Like the age-old argument of where to get the best pizza, fried chicken is locked in an eternal debate of who has the best seasoning, spices. Crispy or extra crispy. Mashed potatoes or coleslaw (the answer is BOTH)?.
Two-years in social media can seem like an eternity. Facebook itself has undergone many changes in design, ad distribution, search algorithms, and is now even a publicly traded company. In 2011, BlitzMetrics compiled an audit for Church’s Chicken, comparing their social presence to competitors.
Church’s had a mere 8,397 fans in early 2011 compared to the millions of fans that competitors have acquired.
As of August 9th 2013, Church’s has ballooned to 57,471 fans, a 584% increase since 2011. To put in perspective, KFC has had a 97.4% growth while Popeye’s has grown 104.7%. Not too shabby, Church’s!
As we all know, with great fan growth comes great responsibility (of keeping your fans engaged!). In our original analysis, Church’s absolutely killed in fan engagement with 7.47% of fans being engaged, compared to less than half a percent of some of the bigger guys.
Let’s see how they’re doing today:
It’s notoriously difficult to maintain a high engagement rate as your fans grow, but Church’s beats the average among fast food competitors with 1.33%. Let’s use Subway, whom has over 23MM Facebook fans and a slightly higher engagement rate to compare content:
Subway hits all of the points in their posts. They show off appetizing sandwiches, post deals, and ask questions to their fans to really drive that engagement. How about Church’s Chicken?
Church’s just recently started enforcing the cardinal rule of restaurant advertising – showing the product. The majority of posts before June were short of an eye-sore, blocks of unappealing text that were very easy to skip over in the newsfeed.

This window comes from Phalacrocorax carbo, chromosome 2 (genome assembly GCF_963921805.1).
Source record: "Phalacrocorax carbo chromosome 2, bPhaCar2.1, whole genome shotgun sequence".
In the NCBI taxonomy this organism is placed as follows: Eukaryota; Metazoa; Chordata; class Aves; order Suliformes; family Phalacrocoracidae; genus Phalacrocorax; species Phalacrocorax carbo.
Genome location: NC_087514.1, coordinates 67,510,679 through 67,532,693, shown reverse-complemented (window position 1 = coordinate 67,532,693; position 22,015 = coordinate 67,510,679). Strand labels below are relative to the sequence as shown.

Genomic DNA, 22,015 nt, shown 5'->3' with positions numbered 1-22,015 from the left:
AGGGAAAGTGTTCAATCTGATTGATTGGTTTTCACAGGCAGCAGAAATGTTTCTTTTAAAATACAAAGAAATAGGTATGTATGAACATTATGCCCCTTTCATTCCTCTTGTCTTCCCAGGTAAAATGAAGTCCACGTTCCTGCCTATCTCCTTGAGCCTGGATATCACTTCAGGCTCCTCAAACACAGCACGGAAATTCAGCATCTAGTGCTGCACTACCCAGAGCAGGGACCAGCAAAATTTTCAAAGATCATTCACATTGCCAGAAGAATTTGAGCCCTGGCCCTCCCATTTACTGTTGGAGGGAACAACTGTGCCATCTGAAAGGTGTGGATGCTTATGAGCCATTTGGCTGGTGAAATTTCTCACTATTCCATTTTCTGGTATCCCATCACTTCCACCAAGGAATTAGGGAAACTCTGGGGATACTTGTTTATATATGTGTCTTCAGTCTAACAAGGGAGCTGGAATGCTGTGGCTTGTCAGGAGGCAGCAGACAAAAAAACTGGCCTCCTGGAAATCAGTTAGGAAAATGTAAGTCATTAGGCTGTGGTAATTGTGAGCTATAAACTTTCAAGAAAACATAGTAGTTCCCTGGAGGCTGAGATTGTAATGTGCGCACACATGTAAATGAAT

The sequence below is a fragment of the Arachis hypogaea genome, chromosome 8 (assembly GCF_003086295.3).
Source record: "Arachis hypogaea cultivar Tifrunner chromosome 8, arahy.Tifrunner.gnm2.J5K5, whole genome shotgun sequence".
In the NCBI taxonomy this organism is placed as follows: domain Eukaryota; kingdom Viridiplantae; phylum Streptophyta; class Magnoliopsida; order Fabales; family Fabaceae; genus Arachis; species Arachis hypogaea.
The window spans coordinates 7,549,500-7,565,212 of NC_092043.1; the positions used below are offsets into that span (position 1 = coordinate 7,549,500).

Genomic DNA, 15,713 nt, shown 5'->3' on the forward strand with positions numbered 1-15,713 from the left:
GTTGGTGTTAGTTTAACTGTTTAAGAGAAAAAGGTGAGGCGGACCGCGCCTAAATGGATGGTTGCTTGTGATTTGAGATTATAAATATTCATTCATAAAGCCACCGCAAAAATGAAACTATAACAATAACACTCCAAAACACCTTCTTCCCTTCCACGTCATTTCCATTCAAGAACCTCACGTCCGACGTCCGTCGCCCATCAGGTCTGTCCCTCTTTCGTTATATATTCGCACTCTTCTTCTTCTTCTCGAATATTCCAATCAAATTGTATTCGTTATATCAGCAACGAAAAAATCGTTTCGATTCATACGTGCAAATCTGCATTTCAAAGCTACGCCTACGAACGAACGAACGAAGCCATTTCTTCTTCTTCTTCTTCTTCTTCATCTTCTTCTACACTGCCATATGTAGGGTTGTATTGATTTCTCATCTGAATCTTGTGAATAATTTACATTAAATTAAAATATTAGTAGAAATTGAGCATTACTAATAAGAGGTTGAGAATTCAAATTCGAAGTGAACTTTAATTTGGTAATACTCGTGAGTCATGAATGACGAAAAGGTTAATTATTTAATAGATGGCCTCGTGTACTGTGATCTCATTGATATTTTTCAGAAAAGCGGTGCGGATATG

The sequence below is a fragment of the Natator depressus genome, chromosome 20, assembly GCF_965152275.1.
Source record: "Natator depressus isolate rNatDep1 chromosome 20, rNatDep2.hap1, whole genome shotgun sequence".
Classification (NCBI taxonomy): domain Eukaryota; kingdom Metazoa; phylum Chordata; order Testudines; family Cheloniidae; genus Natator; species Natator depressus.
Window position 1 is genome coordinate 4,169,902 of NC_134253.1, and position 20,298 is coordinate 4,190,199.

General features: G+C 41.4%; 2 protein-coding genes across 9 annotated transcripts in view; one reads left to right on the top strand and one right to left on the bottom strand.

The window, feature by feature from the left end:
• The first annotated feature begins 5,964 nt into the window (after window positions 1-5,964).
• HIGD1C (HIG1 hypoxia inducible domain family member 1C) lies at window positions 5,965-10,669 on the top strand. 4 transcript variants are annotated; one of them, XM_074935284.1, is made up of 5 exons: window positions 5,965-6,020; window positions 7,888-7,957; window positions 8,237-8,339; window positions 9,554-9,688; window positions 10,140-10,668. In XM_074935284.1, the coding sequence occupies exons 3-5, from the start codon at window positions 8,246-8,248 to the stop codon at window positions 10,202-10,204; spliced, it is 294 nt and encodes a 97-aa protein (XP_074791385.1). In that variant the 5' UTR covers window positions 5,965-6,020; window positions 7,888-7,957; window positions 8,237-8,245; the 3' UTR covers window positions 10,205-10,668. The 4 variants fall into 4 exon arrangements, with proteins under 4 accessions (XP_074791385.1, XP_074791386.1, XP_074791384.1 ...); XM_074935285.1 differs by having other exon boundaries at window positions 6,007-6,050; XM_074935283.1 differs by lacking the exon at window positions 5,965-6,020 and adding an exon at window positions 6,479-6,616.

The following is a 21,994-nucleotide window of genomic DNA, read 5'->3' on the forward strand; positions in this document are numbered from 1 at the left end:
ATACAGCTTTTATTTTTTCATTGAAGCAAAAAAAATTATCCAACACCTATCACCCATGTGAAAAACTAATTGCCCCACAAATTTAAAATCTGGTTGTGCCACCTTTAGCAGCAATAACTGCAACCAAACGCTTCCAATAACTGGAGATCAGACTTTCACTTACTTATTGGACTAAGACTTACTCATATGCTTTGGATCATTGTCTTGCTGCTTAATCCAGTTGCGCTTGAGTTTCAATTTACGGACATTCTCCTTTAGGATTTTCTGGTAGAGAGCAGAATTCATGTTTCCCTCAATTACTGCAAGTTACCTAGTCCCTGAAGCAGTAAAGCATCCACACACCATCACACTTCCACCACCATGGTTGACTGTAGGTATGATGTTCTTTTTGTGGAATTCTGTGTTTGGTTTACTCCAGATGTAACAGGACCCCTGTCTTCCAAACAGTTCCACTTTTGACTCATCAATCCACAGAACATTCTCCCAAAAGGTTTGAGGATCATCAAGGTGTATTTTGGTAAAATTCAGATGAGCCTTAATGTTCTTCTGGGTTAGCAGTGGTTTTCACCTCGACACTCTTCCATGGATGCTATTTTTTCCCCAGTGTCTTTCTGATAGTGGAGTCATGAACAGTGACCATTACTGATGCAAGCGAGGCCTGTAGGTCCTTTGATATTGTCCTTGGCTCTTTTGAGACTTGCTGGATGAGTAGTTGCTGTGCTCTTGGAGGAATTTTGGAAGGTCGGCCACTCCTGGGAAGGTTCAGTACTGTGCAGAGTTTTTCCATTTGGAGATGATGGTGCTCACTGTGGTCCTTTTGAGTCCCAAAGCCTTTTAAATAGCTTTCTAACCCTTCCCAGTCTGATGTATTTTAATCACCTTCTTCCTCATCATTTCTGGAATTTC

Church’s is also running a contest paired with Coca Cola to win a trip to the AMA’s. An awesome contest, if I say so myself. Church’s should be running promoted post ads for this contest, as well as ads showing off their product.
To put in perspective the potential page performance, here is a graph BlitzMetrics put together for a long-standing client of ours regarding their page performance.
This client spends $5,000 per campaign, and over 5 campaigns has acquired over 600,000 fans from just ads alone
I can spend all day talking about fried chicken (and I have!), but there are other areas in the sea of social content that need some love.
The increases in FB followers is novel and trendy. However, exactly how do these numbers translate with respect to same store sales increases or trailing 12 month numbers for Church’s ? Or new unit openings ?
DT– exactly! Church’s needs to tie fans with email addresses to measure direct lift. But better, they can run campaigns in some markets and randomly not in others– measuring lift. It’s the same split testing you’d do with any offline media, except this is digital word of mouth.